The Byzantines, Venetians, French and British all ruled over Corfu. The result is a unique history that lives on through all the churches, palaces and squares and the architecture of the buildings located between the two Venetian fortresses of the Old Town.

The result is a cultural and artistic heritage that can still be felt today. Not just in the cafes, tavernas and trendy bistros and along the pedestrianised little roads called cantounia, but in the art and music for which Corfu is famed and in the spirit of the locals going about their daily lives.

The entire Old Town is a UNESCO World Heritage Site, with an authenticity and romance that will leave you completely charmed.


You can mix and match according to your interests and time, but a walking tour covering the highlights would include:

Ionian Parliament
We start at the Ionian Parliament, on Moustoxides Street (the widest of the Old Town’s cantounia), where representatives of the region voted for the unification of the Ionian Islands with the rest of Greece in the 19th century. Before that, Corfu had been a protectorate of Britain for almost 50 years.

Town Hall
Turn left into Guildford Street (named after the British philhellene who, amongst other things, re-established the Ionian Academy). You’ll reach a square housing the Town Hall, formerly a club for noblemen and the Theatre of St Giacomo. You’ll also find the 16th-century Catholic cathedral of San Giacomo. The square and surrounding roads are a hub for cafeterias and restaurants, with great shopping and nightlife.

Casa Parlante
Heading up to Nikiforou Theotoki Street is the Casa Parlante, a 19th-century mansion that’s now a museum recreating the life of a nobleman during this golden period in Corfu’s history.

Church of Agios Spyridon
Around the block is Agios Spyridon, a 15th-century church, with an impressive bell tower. It houses relics of the island’s patron saint, Spyridon, who is said to have expelled the plague from the island. The relics form part of a procession every Palm Sunday. Leave by the exit that takes you into the Agios Spyridonas cantouni, with its souvenirs and local products.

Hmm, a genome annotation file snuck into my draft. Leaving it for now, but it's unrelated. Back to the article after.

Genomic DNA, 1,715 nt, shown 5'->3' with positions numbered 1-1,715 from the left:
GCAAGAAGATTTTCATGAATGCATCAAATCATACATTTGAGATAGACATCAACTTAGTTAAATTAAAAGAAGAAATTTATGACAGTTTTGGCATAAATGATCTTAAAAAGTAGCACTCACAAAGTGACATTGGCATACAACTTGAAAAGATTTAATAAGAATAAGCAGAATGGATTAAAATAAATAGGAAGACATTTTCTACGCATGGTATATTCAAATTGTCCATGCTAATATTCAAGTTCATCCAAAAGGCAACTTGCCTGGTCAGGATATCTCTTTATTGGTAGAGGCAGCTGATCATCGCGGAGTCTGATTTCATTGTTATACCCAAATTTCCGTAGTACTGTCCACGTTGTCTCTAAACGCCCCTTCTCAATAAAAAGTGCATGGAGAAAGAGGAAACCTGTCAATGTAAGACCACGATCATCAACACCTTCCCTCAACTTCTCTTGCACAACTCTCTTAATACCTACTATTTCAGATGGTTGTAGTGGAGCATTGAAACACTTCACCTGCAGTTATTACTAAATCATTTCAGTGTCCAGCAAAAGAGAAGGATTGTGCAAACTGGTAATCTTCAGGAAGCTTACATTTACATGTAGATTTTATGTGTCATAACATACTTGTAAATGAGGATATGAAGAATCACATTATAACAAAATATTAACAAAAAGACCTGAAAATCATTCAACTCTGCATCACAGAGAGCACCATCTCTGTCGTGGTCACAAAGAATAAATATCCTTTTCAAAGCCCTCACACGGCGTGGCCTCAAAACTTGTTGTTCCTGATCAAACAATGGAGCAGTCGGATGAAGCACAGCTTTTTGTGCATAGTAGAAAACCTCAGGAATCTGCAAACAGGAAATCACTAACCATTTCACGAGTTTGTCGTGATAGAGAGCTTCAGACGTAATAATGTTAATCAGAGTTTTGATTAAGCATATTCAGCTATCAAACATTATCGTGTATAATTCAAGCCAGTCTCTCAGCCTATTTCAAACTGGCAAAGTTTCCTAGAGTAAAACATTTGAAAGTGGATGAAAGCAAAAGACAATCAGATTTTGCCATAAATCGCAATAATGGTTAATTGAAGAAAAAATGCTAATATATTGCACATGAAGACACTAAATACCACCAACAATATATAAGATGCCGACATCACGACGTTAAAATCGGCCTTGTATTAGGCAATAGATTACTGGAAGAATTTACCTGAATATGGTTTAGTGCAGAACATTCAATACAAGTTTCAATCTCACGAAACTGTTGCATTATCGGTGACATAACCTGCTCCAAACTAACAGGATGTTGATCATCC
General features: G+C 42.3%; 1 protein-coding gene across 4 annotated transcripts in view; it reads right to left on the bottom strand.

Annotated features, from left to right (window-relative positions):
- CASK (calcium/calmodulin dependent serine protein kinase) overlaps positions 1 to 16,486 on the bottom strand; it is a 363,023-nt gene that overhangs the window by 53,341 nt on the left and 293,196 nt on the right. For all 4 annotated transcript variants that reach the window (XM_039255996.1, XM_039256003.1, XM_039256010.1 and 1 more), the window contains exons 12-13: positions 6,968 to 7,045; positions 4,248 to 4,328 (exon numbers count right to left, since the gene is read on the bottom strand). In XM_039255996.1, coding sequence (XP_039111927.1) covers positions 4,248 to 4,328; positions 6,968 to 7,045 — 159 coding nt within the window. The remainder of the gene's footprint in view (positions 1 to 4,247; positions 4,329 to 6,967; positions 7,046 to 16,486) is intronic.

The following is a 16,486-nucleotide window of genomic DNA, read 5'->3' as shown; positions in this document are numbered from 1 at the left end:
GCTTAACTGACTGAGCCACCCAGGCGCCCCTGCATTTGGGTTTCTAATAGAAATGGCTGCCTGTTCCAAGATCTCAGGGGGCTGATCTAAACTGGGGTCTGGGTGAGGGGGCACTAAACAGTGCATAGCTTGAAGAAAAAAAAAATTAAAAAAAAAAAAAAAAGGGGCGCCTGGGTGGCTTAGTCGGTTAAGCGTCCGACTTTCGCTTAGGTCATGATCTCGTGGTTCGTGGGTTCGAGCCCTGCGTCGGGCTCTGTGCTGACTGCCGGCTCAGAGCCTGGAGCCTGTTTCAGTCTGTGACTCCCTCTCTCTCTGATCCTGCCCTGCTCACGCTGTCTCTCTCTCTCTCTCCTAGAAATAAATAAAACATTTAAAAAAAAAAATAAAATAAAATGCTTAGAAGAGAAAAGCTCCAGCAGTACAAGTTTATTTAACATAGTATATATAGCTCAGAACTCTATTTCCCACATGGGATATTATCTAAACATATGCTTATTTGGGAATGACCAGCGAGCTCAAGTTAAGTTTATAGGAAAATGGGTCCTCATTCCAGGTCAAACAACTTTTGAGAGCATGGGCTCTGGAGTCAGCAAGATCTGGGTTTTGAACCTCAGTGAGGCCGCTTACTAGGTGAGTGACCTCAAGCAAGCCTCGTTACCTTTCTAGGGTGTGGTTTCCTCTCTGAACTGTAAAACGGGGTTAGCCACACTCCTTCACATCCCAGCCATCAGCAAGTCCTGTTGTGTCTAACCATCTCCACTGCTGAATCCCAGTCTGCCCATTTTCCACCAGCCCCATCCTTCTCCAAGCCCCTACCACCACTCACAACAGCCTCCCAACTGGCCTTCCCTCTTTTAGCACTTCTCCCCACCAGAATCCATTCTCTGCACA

Cosmopolitan Liston and Spianada Square
The road you are on ends at Liston, part of the Spianada, the Old Town’s main square. With its 19th century colonnade modeled on Paris’ Rue de Rivoli, Liston is catwalk territory, perfect for an espresso and pose. But take a moment to walk through the grass-filled Spianada, with its fountain and café and open areas (where concerts and even cricket matches are played).

The Old Fortress
Built on a hill marking the eastern end of the city, the Old Fortress was started by the Byzantines and finished by the Venetians, when it was turned into an island. Walk over the canal, through the gates and on to the Church of St George. Now climb to the cross at the top of the fortress and enjoy the panoramic views. There’s is a public library, a Byzantine collection and a café within the grounds, as well as a small marina.

Boschetto Gardens & Garden of the People
Next to the Old Fortress are the Boschetto Gardens, perfect for a beautiful stroll with views of the fortress. If you want the greenery to continue, head to the Garden of the People, part of the Palace of St Michael & St George.

Palace of St Michael & St George
Originally the seat of the Order of Knights of Saint George and Saint Michael, this was once a British governor’s mansion and a summer residence for the Greek Royal Family. Today it houses the Museum of Asian Art. The palace sits above little Faliraki, with its tiny beach that’s perfect for a morning swim. It’s also a great spot for a summer evening cocktail with views of the lit-up Old Fortress.

Continue into Campiello, the oldest and most atmospheric quarter, with its labyrinth of narrow cantounia, carved wells, picturesque squares and tall buildings with balconies that are often decorated with bougades (pots) and ropes. Check out the Venetian Well opposite the Church of Panagia Kremasti and the Metropolitan Church.

Dionysios Solomos Museum
Heading north, you’ll find a museum dedicated to Greece’s national poet, Dionysios Solomos, whose Hymn to Freedom was adapted into the Greek national anthem. The house in which he lived, wrote and died was destroyed during World War II but has been restored and converted into a museum.

New Fortress
From here it’s a short walk west to the New Fortress (the Venetian’s 16th century Fortezza Nuova), built on the hill of St Mark above the old port and once connected to the Old Fortress by a wall. The surrounding area is a lovely place to eat.

Jewish Quarter
Returning to the coast road, head down Xenofontos and then Velissariou streets, which flank the Old Town’s western side, until you reach the Synagogue. Corfu’s Jewish community, which dates from the 12th century, was persecuted during the Nazi occupation but played an important part in the island’s history and daily life. The area has some excellent tavernas.

The walk ends at the church of at Agia Sophia at the bottom of Velissariou, from where you turn left into Evgeniou Voulgareos St and walk to the 14th century Annunziata (you’ll know it from its Bell Tower). The Ionian Parliament and Spianada Square are just a few minutes away.

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